For the Second Class navigation requirements, Scouts must show how to find their way at day and night without a compass. This method only requires a watch.
When doing this with Scouts, we like to emphasize that if they are lost they should just stay put and wait for help to find them. These sort of methods should only be used in dire situations. It is a fun demonstration though and they can see how accurate their results are with a compass.
Printable copy of Finding North Using a Watch
Finding North Using a Watch
The directions below can be used to find the approximate north direction during the day if you are in the northern hemisphere. The further away you are from the equator, the more accurate this will be.
Your watch must be set to standard time, not daylight savings time.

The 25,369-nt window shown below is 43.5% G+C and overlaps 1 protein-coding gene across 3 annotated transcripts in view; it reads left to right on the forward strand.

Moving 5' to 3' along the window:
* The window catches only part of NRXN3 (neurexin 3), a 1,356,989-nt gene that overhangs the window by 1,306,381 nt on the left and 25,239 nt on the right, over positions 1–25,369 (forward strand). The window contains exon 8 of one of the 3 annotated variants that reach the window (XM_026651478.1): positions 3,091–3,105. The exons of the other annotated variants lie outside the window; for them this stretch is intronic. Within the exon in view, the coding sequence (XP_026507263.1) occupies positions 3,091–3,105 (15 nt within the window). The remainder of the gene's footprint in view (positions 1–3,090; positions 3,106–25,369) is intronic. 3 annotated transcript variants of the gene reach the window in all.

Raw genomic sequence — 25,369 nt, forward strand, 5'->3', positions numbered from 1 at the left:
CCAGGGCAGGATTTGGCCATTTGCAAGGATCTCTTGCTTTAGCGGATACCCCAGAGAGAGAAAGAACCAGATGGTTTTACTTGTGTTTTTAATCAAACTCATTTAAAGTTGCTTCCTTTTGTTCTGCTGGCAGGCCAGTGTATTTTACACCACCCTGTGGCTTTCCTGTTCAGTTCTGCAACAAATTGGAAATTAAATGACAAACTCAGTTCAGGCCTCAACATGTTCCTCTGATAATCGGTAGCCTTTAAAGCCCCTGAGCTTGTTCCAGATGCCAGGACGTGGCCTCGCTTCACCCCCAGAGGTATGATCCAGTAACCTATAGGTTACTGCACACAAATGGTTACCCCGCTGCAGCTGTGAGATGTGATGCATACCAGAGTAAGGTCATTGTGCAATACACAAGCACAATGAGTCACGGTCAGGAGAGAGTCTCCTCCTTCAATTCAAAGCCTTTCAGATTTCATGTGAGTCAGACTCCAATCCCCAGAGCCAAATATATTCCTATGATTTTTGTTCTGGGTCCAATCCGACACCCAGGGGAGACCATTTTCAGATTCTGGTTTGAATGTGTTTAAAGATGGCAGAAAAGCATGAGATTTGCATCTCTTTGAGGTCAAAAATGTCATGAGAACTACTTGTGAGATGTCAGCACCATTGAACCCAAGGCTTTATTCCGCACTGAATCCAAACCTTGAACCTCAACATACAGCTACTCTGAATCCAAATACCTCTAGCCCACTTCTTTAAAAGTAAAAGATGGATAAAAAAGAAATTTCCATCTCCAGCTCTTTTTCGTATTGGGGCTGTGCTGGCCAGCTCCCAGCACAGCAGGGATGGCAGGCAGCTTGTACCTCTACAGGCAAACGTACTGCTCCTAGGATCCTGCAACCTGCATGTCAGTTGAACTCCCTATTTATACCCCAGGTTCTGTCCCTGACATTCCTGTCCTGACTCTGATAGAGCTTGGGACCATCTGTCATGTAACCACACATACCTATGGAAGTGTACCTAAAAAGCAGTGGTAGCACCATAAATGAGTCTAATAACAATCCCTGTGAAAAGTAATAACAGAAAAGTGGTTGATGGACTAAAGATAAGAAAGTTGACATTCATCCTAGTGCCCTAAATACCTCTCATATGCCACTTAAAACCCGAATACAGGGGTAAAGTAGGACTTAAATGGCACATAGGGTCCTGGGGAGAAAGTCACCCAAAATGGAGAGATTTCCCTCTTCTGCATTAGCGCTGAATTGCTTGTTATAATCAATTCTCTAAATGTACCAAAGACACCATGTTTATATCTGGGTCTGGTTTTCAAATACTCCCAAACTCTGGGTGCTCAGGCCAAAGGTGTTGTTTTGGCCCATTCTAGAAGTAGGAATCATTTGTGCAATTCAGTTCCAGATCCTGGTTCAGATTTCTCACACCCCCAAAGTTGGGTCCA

- Hold the watch flat in the palm of your hand.
- Point the hour hand of your watch toward the sun.
- Draw a line which bisects (cuts in half) the angle between the hour hand (pointed at the sun) and 12 on the watch. (See the printable copy for a diagram.)
- One end of the line points north. Remember, the sun rises in the east and sets in the west.
If you have a digital watch and you can draw a fairly accurate analog watch, you can still use this method. Just draw the watch and hands with the current time and use that.
If you can find a very thin stick, hold it up and use its shadow to help you point the hour hand at the sun. This will give you a much better result than just guessing when it is pointed directly toward the sun.
Compare your results to the reading on a compass.
If you are in the southern hemisphere, point the 12 at the sun instead of the hour hand.
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